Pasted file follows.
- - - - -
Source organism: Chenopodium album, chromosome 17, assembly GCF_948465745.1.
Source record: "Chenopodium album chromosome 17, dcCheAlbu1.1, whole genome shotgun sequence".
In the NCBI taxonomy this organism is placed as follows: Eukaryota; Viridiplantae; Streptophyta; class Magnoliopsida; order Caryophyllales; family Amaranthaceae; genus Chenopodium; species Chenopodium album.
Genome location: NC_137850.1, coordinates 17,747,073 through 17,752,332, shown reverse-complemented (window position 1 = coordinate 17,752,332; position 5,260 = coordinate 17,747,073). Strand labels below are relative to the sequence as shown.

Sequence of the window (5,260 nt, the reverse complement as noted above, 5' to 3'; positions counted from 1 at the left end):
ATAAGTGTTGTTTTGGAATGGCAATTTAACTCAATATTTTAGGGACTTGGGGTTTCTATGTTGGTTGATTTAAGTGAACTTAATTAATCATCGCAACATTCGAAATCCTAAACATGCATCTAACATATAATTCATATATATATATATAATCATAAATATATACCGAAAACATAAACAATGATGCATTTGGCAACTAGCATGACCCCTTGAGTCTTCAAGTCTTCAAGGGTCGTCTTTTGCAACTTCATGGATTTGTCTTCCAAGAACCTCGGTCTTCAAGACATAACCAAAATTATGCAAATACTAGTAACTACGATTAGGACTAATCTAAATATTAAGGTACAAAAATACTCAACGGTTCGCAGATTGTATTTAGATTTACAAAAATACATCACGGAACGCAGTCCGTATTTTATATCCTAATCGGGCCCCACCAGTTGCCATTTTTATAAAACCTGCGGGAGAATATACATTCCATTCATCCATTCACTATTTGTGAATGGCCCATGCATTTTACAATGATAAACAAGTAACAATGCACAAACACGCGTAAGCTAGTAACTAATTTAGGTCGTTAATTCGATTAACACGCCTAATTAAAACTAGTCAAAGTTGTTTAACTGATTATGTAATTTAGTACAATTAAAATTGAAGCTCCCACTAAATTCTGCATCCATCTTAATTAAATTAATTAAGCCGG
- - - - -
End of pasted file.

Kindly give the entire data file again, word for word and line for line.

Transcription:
Source organism: Chenopodium album, chromosome 17, assembly GCF_948465745.1.
Source record: "Chenopodium album chromosome 17, dcCheAlbu1.1, whole genome shotgun sequence".
In the NCBI taxonomy this organism is placed as follows: Eukaryota; Viridiplantae; Streptophyta; class Magnoliopsida; order Caryophyllales; family Amaranthaceae; genus Chenopodium; species Chenopodium album.
Genome location: NC_137850.1, coordinates 17,747,073 through 17,752,332, shown reverse-complemented (window position 1 = coordinate 17,752,332; position 5,260 = coordinate 17,747,073). Strand labels below are relative to the sequence as shown.

Sequence of the window (5,260 nt, the reverse complement as noted above, 5' to 3'; positions counted from 1 at the left end):
ATAAGTGTTGTTTTGGAATGGCAATTTAACTCAATATTTTAGGGACTTGGGGTTTCTATGTTGGTTGATTTAAGTGAACTTAATTAATCATCGCAACATTCGAAATCCTAAACATGCATCTAACATATAATTCATATATATATATATAATCATAAATATATACCGAAAACATAAACAATGATGCATTTGGCAACTAGCATGACCCCTTGAGTCTTCAAGTCTTCAAGGGTCGTCTTTTGCAACTTCATGGATTTGTCTTCCAAGAACCTCGGTCTTCAAGACATAACCAAAATTATGCAAATACTAGTAACTACGATTAGGACTAATCTAAATATTAAGGTACAAAAATACTCAACGGTTCGCAGATTGTATTTAGATTTACAAAAATACATCACGGAACGCAGTCCGTATTTTATATCCTAATCGGGCCCCACCAGTTGCCATTTTTATAAAACCTGCGGGAGAATATACATTCCATTCATCCATTCACTATTTGTGAATGGCCCATGCATTTTACAATGATAAACAAGTAACAATGCACAAACACGCGTAAGCTAGTAACTAATTTAGGTCGTTAATTCGATTAACACGCCTAATTAAAACTAGTCAAAGTTGTTTAACTGATTATGTAATTTAGTACAATTAAAATTGAAGCTCCCACTAAATTCTGCATCCATCTTAATTAAATTAATTAAGCCGG